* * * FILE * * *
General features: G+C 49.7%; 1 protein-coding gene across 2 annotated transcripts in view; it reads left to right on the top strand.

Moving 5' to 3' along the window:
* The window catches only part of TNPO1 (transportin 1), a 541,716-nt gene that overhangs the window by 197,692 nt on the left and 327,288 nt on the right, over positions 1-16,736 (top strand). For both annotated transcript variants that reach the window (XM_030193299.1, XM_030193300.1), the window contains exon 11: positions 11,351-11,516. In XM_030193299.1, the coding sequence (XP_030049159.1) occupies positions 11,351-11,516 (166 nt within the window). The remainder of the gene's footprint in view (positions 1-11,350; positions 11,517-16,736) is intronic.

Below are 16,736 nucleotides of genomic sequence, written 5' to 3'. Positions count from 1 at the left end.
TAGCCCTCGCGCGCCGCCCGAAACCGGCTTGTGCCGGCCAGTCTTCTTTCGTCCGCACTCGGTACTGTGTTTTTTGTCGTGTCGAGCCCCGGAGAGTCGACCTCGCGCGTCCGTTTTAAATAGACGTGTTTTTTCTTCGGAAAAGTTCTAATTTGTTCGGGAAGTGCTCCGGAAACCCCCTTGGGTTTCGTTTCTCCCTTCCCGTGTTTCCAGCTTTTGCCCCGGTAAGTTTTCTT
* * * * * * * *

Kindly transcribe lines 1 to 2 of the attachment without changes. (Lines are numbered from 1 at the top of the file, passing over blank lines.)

General features: G+C 49.7%; 1 protein-coding gene across 2 annotated transcripts in view; it reads left to right on the top strand.

Moving 5' to 3' along the window: